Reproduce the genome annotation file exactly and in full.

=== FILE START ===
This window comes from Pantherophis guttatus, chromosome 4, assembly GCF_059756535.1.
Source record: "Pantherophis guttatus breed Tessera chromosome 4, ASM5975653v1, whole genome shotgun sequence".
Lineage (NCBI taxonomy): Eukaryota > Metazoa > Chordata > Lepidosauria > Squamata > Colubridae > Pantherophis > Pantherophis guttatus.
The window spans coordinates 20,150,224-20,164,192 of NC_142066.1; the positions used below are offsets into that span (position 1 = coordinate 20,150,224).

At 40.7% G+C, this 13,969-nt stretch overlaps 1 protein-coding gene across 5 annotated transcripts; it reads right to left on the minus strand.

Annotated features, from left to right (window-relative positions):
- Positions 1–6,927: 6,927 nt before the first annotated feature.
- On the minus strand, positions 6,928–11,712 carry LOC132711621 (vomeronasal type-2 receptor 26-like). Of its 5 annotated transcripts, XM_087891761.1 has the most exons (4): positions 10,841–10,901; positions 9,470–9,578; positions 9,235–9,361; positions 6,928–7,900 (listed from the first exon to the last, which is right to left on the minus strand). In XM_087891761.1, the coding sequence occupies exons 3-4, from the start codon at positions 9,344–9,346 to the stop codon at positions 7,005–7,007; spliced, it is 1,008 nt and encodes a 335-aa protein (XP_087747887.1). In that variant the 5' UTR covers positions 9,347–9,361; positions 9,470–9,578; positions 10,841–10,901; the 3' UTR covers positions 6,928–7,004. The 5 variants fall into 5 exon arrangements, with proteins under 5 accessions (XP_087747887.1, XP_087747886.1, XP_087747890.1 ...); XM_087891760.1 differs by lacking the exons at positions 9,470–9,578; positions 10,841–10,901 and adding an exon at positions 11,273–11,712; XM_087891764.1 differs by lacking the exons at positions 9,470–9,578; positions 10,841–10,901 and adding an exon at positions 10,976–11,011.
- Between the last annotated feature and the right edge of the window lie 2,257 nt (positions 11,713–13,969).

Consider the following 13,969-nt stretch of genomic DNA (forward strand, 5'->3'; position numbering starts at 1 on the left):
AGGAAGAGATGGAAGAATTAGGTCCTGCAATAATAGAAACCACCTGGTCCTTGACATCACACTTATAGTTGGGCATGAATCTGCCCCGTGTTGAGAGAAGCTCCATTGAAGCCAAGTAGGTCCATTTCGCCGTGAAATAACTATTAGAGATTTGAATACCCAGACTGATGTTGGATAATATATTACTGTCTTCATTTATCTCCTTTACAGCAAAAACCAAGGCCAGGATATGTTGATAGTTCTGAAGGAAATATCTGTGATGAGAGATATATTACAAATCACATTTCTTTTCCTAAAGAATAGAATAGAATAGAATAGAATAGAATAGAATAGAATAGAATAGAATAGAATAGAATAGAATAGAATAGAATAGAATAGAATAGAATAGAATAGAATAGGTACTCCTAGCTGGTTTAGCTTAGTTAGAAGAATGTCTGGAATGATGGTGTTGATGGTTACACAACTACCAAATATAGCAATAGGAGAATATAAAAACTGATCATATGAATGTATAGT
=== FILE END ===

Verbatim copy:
This window comes from Pantherophis guttatus, chromosome 4, assembly GCF_059756535.1.
Source record: "Pantherophis guttatus breed Tessera chromosome 4, ASM5975653v1, whole genome shotgun sequence".
Lineage (NCBI taxonomy): Eukaryota > Metazoa > Chordata > Lepidosauria > Squamata > Colubridae > Pantherophis > Pantherophis guttatus.
The window spans coordinates 20,150,224-20,164,192 of NC_142066.1; the positions used below are offsets into that span (position 1 = coordinate 20,150,224).

At 40.7% G+C, this 13,969-nt stretch overlaps 1 protein-coding gene across 5 annotated transcripts; it reads right to left on the minus strand.

Annotated features, from left to right (window-relative positions):
- Positions 1–6,927: 6,927 nt before the first annotated feature.
- On the minus strand, positions 6,928–11,712 carry LOC132711621 (vomeronasal type-2 receptor 26-like). Of its 5 annotated transcripts, XM_087891761.1 has the most exons (4): positions 10,841–10,901; positions 9,470–9,578; positions 9,235–9,361; positions 6,928–7,900 (listed from the first exon to the last, which is right to left on the minus strand). In XM_087891761.1, the coding sequence occupies exons 3-4, from the start codon at positions 9,344–9,346 to the stop codon at positions 7,005–7,007; spliced, it is 1,008 nt and encodes a 335-aa protein (XP_087747887.1). In that variant the 5' UTR covers positions 9,347–9,361; positions 9,470–9,578; positions 10,841–10,901; the 3' UTR covers positions 6,928–7,004. The 5 variants fall into 5 exon arrangements, with proteins under 5 accessions (XP_087747887.1, XP_087747886.1, XP_087747890.1 ...); XM_087891760.1 differs by lacking the exons at positions 9,470–9,578; positions 10,841–10,901 and adding an exon at positions 11,273–11,712; XM_087891764.1 differs by lacking the exons at positions 9,470–9,578; positions 10,841–10,901 and adding an exon at positions 10,976–11,011.
- Between the last annotated feature and the right edge of the window lie 2,257 nt (positions 11,713–13,969).

Consider the following 13,969-nt stretch of genomic DNA (forward strand, 5'->3'; position numbering starts at 1 on the left):
AGGAAGAGATGGAAGAATTAGGTCCTGCAATAATAGAAACCACCTGGTCCTTGACATCACACTTATAGTTGGGCATGAATCTGCCCCGTGTTGAGAGAAGCTCCATTGAAGCCAAGTAGGTCCATTTCGCCGTGAAATAACTATTAGAGATTTGAATACCCAGACTGATGTTGGATAATATATTACTGTCTTCATTTATCTCCTTTACAGCAAAAACCAAGGCCAGGATATGTTGATAGTTCTGAAGGAAATATCTGTGATGAGAGATATATTACAAATCACATTTCTTTTCCTAAAGAATAGAATAGAATAGAATAGAATAGAATAGAATAGAATAGAATAGAATAGAATAGAATAGAATAGAATAGAATAGAATAGAATAGAATAGAATAGAATAGGTACTCCTAGCTGGTTTAGCTTAGTTAGAAGAATGTCTGGAATGATGGTGTTGATGGTTACACAACTACCAAATATAGCAATAGGAGAATATAAAAACTGATCATATGAATGTATAGT